A recent study involving visitors to climate blogs found that conspiracist ideation was associated with the rejection of climate science and the rejection of other scientific propositions such as the link between lung cancer and smoking, and between HIV and AIDS (Lewandowsky, Oberauer, & Gignac, in press; LOG12 from here on). This article analyzes the response of the climate blogosphere to the publication of LOG12. We identify and trace the hypotheses that emerged in response to LOG12 and that questioned the validity of the paper’s conclusions. Using established criteria to identify conspiracist ideation, we show that many of the hypotheses exhibited conspiratorial content and counterfactual thinking. For example, whereas hypotheses were initially narrowly focused on LOG12, some ultimately grew in scope to include actors beyond the authors of LOG12, such as university executives, a media organization, and the Australian government. The overall pattern of the blogosphere’s response to LOG12 illustrates the possible role of conspiracist ideation in the rejection of science, although alternative scholarly interpretations may be advanced in the future.
    In other words: these guys showed that people who didn't believe in climate change were likely to believe in some other anti-science conspiracy. When they published their paper, it became the focus of a NEW anti-science conspiracy.
    •  It's a strange form of narcissism (5+ / 0-)

      if you think about it: the belief that entire establishments exist to pull the wool over one's own eyes.

      Someone upthread noted that it was about Identity as much as Ignorance, and I think that has something to do with it.  But it is also reminiscent of something one of my Graduate School Professors became (relatively) famous for identifying, naming and then demonstrating (with evidence), "the Mean World Syndrome".  More likely to happen with folks who were isolated and watched a lot of television (both news and entertainment).  You perceive the world to be a scary place and then that colors most of your other perceptions, values, beliefs and political opinions.

      I kind of see these anti-science CT peddlers as a mutation of that.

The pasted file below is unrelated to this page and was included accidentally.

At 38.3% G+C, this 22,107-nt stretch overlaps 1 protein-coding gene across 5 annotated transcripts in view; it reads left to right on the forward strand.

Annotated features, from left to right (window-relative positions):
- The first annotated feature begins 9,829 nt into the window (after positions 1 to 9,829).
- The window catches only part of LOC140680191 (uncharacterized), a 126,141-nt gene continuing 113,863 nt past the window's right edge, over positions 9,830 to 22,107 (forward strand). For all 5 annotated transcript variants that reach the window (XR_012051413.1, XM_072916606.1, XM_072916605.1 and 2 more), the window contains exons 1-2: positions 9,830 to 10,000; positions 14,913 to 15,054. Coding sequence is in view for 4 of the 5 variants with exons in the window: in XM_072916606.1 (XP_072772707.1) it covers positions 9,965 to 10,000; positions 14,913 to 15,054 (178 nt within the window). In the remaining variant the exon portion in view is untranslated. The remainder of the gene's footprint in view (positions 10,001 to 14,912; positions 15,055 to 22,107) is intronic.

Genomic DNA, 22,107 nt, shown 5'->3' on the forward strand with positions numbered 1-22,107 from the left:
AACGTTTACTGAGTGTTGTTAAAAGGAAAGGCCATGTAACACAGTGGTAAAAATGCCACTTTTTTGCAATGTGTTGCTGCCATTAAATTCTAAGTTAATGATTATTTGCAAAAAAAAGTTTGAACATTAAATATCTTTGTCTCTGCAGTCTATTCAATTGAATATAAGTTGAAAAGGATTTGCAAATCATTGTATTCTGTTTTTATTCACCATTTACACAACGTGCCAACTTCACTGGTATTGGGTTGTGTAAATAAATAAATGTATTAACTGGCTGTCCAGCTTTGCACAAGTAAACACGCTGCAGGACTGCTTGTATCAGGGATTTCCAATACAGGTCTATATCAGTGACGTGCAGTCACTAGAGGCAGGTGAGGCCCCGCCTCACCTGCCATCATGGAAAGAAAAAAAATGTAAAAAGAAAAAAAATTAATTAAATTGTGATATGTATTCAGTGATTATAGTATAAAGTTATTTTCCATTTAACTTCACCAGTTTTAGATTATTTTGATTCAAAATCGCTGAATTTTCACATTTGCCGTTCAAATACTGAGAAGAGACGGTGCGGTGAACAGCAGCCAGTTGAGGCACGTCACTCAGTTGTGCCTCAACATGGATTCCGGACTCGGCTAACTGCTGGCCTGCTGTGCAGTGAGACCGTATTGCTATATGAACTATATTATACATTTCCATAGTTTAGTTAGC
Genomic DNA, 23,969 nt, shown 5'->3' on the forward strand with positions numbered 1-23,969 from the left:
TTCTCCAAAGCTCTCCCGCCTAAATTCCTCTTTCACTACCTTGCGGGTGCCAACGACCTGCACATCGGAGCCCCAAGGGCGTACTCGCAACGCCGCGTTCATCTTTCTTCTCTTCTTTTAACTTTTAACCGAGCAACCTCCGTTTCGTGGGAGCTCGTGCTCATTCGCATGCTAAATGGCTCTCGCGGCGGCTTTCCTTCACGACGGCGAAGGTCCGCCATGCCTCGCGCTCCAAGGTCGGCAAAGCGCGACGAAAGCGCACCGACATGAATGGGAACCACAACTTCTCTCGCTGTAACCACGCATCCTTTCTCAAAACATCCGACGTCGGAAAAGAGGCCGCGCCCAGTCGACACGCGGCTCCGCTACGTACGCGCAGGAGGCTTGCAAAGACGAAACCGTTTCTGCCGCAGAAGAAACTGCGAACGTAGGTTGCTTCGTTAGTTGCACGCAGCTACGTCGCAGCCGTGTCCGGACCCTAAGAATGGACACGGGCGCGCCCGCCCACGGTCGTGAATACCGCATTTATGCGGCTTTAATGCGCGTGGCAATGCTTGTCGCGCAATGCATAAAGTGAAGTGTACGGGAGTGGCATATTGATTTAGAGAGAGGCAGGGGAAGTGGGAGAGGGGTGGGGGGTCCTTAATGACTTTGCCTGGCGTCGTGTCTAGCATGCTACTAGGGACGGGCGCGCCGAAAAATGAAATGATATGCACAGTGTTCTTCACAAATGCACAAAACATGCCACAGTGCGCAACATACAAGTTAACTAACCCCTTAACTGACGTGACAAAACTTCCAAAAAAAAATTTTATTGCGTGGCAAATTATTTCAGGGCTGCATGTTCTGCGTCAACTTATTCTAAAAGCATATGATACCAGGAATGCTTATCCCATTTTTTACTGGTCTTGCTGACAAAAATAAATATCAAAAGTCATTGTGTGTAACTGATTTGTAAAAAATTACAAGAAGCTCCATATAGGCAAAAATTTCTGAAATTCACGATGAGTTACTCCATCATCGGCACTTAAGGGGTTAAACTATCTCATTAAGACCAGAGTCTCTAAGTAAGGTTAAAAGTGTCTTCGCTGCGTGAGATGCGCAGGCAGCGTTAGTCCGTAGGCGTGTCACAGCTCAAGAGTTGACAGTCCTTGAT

Words can sometimes, in moments of grace, attain the quality of deeds. --Elie Wiesel

      by a gilas girl on Sat Mar 22, 2014 at 07:47:08 AM PDT

      [ Parent ]

      •  I think it's related to the idea, (5+ / 0-)

        "Never ascribe to malice that which can be explained by incompetence".

        If someone does something that screws you over, and especially if it happens more than once, you start trying to figure out why they're out to get you, when probably, they aren't thinking about you at all.

        This is one of the reasons why wisdom so often entails humility: to properly understand the things that are going on around oneself, and the behavior of the people one encounters, one must first properly quantify one's own significance in the matter.

        To put the torture behind us is, inevitably, to put it in front of us.

        by UntimelyRippd on Sat Mar 22, 2014 at 07:52:58 AM PDT

        [ Parent ]

  •  It's all about ego and self-worth (2+ / 0-)

    For the vast majority of people, it's almost impossible to admit (especially to yourself) that someone else is better at something, or smarter than you are. It's a painful thing to realize, so they'll go to incredible lengths to deny it and prove that THEY'RE really the smart ones - whether it's science, politics, or religion. This is also behind most the giant meta fights you see on teh interwebs - the 'I'm the smartest person in my house so I can't be wrong!' attitude.

    "When does the greed stop, we ask the other side? That's the question and that's the issue." - Senator Ted Kennedy

    by Fordmandalay on Sat Mar 22, 2014 at 07:32:18 AM PDT

  •  Actually … there is science (0+ / 0-)

    I'm not a fan of vaccines for a large part of the population because of new science coming out.   About 40-50% of the population has the Methylenetetrahydrofolate reductase gene mutation (MTHFR), and vaccines are in fact very dangerous for those people (especially kids) because metals in the vaccines impact the methylation cycle.

    Evidence that shows that kids who have the MTHFR gene mutation that are vaccinated, have a higher rate of autism.

    •  Um (6+ / 0-)


      "40-50%" has "the" mutation? Which mutation is that?

      "very dangerous"? How dangerous is that?